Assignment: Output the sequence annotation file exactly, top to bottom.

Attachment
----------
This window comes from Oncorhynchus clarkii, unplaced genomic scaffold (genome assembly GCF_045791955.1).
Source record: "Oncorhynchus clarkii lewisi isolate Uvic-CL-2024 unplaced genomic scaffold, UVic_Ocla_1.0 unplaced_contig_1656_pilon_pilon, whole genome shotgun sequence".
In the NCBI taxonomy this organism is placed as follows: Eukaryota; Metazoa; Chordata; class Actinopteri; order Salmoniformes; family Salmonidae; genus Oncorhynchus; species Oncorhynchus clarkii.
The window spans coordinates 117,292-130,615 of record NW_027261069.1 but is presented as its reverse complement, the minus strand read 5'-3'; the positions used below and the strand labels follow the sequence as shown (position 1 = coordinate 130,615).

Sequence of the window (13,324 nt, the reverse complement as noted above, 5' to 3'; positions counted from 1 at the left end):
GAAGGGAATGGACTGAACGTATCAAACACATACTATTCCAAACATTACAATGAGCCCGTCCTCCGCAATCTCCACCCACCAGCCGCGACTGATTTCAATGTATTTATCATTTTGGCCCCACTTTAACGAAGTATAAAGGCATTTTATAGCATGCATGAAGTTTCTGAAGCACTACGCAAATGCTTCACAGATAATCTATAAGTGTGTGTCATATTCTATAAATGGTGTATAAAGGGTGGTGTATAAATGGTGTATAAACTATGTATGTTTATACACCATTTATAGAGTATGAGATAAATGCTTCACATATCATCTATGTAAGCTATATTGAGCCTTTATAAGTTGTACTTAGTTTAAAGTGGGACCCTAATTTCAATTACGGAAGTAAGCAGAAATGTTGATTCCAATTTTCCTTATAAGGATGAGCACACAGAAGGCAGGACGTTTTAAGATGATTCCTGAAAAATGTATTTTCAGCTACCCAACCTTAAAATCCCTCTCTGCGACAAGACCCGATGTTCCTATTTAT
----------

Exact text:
This window comes from Oncorhynchus clarkii, unplaced genomic scaffold (genome assembly GCF_045791955.1).
Source record: "Oncorhynchus clarkii lewisi isolate Uvic-CL-2024 unplaced genomic scaffold, UVic_Ocla_1.0 unplaced_contig_1656_pilon_pilon, whole genome shotgun sequence".
In the NCBI taxonomy this organism is placed as follows: Eukaryota; Metazoa; Chordata; class Actinopteri; order Salmoniformes; family Salmonidae; genus Oncorhynchus; species Oncorhynchus clarkii.
The window spans coordinates 117,292-130,615 of record NW_027261069.1 but is presented as its reverse complement, the minus strand read 5'-3'; the positions used below and the strand labels follow the sequence as shown (position 1 = coordinate 130,615).

Sequence of the window (13,324 nt, the reverse complement as noted above, 5' to 3'; positions counted from 1 at the left end):
GAAGGGAATGGACTGAACGTATCAAACACATACTATTCCAAACATTACAATGAGCCCGTCCTCCGCAATCTCCACCCACCAGCCGCGACTGATTTCAATGTATTTATCATTTTGGCCCCACTTTAACGAAGTATAAAGGCATTTTATAGCATGCATGAAGTTTCTGAAGCACTACGCAAATGCTTCACAGATAATCTATAAGTGTGTGTCATATTCTATAAATGGTGTATAAAGGGTGGTGTATAAATGGTGTATAAACTATGTATGTTTATACACCATTTATAGAGTATGAGATAAATGCTTCACATATCATCTATGTAAGCTATATTGAGCCTTTATAAGTTGTACTTAGTTTAAAGTGGGACCCTAATTTCAATTACGGAAGTAAGCAGAAATGTTGATTCCAATTTTCCTTATAAGGATGAGCACACAGAAGGCAGGACGTTTTAAGATGATTCCTGAAAAATGTATTTTCAGCTACCCAACCTTAAAATCCCTCTCTGCGACAAGACCCGATGTTCCTATTTAT